Look at situations where women are the boss. Women subordinates will bitch and moan about every aspect of her being – her fashion sense (or the lack of it), her perceived inability to run a team, probably her husband and kids too, and not to mention what they see as favouritism to a male colleague. I don’t see these women complaining when a male boss favours them over men colleagues. Neither do I see them nitpicking at his mismatched shoes and belt or his dirty fingernails. Heaven forbid the otherwise well-dressed woman boss who walks in with cracked heels or chipped nail paint.

In a complex, messy situation, involving both the sexes, the thin veil of civility and politeness will necessarily be worn when two women confront each other in front of a man. (I am talking about reasonably intelligent women who sadly believe calm words are stronger than fists. You might come across as more sophisticated with the former but a fistfight is immensely satisfying. You should try it sometime, girls.) Take the man away and it’s likely to go two ways. Either they’ll be cold and ignore each others existence. Good way to go, I think, but leaves you with no closure and an avenue to constantly bitch about yet another chick. Or they’ll call each other words, enlist their own army and cry war. This is good also. Because you aren’t repressing any of the anger or hurt that you are feeling. And a bitching gang-bang always makes you feel superior, right? Except, this approach requires you to be prepared for defeat – either by the same coin or by silence. Either way, you have a war-ravaged entity to clean up afterwards.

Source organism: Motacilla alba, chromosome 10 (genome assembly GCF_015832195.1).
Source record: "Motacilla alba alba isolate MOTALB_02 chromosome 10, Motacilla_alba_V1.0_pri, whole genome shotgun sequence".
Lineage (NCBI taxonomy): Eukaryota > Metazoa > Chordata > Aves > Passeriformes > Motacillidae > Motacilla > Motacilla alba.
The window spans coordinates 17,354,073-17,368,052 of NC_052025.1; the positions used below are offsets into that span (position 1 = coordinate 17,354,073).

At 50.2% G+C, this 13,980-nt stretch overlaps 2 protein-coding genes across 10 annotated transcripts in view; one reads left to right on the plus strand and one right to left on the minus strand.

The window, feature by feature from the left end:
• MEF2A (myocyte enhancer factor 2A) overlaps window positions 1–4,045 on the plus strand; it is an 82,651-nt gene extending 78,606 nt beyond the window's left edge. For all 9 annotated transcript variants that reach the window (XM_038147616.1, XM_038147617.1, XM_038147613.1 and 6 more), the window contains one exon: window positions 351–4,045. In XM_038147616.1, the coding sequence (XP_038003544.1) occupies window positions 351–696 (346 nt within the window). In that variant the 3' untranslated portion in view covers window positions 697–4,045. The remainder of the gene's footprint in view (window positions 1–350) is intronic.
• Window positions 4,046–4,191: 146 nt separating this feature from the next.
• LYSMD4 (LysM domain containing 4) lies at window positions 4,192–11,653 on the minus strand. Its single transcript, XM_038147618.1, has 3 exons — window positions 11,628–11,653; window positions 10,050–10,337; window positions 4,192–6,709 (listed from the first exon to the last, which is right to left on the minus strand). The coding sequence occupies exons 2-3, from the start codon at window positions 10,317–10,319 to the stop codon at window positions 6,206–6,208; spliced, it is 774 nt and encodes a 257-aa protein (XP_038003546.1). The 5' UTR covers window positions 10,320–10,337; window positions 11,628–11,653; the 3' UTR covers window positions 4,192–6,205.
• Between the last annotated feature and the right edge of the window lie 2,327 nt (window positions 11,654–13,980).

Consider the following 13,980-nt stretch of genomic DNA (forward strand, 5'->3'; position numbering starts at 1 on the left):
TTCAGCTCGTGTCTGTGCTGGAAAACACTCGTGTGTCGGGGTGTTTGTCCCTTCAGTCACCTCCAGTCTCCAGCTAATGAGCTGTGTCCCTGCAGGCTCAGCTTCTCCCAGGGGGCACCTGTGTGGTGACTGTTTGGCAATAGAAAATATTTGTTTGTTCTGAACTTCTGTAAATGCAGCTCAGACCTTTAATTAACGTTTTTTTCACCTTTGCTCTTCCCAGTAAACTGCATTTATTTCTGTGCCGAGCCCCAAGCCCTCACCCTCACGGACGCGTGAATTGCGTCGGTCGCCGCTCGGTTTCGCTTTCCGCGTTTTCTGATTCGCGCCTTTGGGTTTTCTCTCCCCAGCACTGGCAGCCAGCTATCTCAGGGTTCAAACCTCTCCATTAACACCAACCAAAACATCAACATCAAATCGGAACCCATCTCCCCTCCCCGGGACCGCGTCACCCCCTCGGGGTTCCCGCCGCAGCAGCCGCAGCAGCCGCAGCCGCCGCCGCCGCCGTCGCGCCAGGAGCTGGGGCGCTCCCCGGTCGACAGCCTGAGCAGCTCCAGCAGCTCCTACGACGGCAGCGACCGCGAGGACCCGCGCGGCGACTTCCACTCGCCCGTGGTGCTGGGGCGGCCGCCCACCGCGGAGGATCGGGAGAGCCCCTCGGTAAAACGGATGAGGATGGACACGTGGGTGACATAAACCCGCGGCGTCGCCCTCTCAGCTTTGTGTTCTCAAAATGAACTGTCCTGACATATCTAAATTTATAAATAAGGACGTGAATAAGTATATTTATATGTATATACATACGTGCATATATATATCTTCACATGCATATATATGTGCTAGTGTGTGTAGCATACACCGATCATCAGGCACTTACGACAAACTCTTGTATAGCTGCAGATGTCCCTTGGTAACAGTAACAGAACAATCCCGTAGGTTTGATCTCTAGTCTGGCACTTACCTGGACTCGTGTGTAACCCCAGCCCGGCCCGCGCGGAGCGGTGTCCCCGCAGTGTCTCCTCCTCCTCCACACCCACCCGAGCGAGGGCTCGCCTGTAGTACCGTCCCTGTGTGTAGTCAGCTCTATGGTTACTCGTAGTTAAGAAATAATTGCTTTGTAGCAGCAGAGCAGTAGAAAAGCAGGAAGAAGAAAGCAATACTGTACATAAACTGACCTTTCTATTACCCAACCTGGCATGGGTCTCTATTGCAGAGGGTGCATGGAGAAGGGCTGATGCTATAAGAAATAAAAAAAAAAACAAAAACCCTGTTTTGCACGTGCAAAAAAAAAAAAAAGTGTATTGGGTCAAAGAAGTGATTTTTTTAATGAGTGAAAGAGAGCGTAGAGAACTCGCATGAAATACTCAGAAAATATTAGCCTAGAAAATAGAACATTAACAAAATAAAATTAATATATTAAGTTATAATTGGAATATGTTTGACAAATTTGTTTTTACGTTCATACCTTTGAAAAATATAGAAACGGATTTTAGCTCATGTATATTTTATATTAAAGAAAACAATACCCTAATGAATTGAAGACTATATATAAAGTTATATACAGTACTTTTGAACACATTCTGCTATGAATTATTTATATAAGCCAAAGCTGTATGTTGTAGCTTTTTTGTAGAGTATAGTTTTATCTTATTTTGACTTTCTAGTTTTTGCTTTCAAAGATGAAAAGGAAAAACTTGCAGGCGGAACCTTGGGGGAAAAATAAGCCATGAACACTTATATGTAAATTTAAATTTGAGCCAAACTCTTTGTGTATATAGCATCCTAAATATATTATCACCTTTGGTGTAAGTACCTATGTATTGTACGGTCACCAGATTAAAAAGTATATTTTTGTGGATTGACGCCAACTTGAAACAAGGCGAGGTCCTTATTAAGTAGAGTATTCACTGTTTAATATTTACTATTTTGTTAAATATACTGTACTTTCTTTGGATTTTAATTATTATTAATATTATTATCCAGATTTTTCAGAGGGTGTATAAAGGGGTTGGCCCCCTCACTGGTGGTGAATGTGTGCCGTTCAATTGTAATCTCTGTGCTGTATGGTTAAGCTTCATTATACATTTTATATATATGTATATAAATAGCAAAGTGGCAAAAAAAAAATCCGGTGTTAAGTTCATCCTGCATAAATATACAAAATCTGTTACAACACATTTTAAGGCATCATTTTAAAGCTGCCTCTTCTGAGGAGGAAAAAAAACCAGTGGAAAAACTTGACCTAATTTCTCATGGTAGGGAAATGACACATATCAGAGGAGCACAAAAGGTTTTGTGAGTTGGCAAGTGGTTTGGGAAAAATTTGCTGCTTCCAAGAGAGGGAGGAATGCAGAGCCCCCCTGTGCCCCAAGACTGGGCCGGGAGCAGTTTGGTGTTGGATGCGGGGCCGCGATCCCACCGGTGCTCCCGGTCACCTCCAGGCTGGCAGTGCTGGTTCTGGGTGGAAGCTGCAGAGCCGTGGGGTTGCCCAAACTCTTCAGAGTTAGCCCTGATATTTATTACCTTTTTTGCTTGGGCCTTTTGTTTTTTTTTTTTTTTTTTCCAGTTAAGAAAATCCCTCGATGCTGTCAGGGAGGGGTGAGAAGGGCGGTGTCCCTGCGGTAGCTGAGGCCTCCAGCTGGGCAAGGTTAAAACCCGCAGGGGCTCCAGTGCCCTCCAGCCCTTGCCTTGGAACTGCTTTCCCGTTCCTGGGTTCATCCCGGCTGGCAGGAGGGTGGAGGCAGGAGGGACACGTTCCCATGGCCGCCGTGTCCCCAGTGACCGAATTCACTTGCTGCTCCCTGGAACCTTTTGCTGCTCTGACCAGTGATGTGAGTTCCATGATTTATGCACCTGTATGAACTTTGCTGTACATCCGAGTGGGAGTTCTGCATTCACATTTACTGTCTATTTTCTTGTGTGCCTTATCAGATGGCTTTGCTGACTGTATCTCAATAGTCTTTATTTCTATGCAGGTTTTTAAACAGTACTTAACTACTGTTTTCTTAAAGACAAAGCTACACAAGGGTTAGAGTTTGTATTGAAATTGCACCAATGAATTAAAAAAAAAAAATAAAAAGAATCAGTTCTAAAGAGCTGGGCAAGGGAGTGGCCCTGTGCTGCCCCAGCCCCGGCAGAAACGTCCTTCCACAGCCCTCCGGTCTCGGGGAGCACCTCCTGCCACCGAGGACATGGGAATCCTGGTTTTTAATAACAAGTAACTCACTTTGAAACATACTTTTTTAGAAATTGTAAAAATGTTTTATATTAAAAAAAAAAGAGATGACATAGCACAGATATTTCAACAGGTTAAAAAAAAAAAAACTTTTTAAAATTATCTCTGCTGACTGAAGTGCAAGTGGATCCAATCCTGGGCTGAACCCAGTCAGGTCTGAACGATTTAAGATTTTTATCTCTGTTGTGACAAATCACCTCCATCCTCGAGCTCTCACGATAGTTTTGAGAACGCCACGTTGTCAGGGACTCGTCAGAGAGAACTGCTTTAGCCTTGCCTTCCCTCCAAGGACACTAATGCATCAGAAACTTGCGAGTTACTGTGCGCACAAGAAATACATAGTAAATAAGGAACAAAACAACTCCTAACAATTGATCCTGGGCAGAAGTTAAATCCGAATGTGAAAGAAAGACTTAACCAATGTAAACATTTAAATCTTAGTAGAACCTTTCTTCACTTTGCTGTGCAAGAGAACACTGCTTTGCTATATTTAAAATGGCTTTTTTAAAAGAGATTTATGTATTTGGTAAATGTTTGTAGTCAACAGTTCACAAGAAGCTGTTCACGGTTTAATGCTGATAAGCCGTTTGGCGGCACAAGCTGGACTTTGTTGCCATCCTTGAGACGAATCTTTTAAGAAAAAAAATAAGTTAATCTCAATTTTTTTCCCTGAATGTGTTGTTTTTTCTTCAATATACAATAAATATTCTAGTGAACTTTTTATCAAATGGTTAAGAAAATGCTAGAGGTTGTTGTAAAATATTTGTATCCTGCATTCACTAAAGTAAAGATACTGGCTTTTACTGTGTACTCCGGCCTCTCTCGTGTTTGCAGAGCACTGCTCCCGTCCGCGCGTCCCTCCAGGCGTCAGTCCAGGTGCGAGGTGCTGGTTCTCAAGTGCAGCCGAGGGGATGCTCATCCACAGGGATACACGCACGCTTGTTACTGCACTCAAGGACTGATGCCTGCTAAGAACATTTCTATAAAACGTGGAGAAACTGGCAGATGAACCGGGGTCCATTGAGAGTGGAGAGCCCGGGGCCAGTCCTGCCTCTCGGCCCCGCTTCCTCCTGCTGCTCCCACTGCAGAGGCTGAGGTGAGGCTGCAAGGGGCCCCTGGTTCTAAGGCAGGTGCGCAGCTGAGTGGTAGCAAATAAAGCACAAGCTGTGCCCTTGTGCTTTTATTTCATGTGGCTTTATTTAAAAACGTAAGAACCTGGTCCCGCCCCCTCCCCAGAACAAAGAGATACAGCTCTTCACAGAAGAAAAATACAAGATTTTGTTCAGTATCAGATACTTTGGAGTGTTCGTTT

My sympathies will always lie with the woman. Always. It’s a promise I made to myself in my effort to create the sisterhood that I see around me. A sisterhood that I see is in the same existential pain as me.  This incessant need to retain their bodies according to an ideal of beauty, the crazy race to be a better mother, a better sister, a better girlfriend, a better everything, not just a good something. Always better in comparison to someone else.

I may not like her, I may see through her and I may tell her exactly what she is but if she’s been wronged, then that’s where my sympathies will lie.

I have tried to understand what it is that makes us so ridiculously competitive in the minutiae of our lives. Is it because the majority of us don’t play sport seriously? Yeah, I know it sounds silly, but think about it. Playing sport or following it passionately builds an attitude of resilience, partnership and appreciating someone exactly like you. It gives you that famous spirit of being a good loser. And you’ll admit most women are sore losers for most their lives. Or until they reach their 40s and have accepted themselves. Sport I believe gives you a little more than your little world to focus on.

Is it because we are, since childhood, encouraged in subtle ways to compete against everything – including the boys? For affection, attention and approval? Is it because we are taught we are “little princesses” but then we grow up and find out the princesses are common as pimples? That we have crooked teeth, bad hair and not the greatest sense of humour when we are out fraternizing with other princesses?

At risk of sounding like a violent person, which I probably am, I’d much rather sock someone’s nose in, receive a black eye, be bereft of fistfuls of hair and leave scratch marks on someone else’s pretty face than war coldly.

I, a feminist, say this sadly, in the end. Ladies: 0, Gents: 10

Labels: , , , , , , ,